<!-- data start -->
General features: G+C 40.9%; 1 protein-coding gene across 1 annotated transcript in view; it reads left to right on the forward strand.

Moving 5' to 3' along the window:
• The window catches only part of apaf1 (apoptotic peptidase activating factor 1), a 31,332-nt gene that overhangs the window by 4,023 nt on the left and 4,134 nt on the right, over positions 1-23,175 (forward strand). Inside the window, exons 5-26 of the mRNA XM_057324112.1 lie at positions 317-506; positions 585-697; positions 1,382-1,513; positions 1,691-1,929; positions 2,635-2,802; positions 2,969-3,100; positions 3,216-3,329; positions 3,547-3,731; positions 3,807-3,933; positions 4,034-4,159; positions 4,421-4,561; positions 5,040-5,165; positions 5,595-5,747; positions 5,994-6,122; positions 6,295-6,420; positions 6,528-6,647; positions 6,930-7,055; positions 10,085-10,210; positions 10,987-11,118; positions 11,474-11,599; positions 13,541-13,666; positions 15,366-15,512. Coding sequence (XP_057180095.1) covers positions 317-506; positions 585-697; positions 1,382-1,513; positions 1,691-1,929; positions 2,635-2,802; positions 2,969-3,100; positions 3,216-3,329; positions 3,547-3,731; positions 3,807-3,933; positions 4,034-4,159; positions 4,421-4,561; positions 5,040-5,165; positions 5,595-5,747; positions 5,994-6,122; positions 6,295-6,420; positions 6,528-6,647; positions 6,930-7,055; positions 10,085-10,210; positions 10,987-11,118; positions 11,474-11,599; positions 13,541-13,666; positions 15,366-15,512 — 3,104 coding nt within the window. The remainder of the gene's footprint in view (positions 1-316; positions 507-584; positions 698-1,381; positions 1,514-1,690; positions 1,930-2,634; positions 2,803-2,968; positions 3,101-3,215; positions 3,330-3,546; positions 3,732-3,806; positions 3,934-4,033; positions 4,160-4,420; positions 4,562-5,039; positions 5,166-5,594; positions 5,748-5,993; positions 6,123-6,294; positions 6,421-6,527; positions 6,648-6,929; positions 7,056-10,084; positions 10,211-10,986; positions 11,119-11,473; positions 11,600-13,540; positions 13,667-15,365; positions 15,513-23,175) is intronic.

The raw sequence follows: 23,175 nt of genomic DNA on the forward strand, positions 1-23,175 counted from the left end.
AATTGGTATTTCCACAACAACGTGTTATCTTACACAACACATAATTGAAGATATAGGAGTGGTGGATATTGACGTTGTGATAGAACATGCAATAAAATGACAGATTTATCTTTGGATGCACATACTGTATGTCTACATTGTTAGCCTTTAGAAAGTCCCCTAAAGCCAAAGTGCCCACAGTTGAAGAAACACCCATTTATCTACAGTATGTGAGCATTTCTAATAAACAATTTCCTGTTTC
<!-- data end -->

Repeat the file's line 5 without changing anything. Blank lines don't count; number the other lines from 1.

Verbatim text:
AATTGGTATTTCCACAACAACGTGTTATCTTACACAACACATAATTGAAGATATAGGAGTGGTGGATATTGACGTTGTGATAGAACATGCAATAAAATGACAGATTTATCTTTGGATGCACATACTGTATGTCTACATTGTTAGCCTTTAGAAAGTCCCCTAAAGCCAAAGTGCCCACAGTTGAAGAAACACCCATTTATCTACAGTATGTGAGCATTTCTAATAAACAATTTCCTGTTTC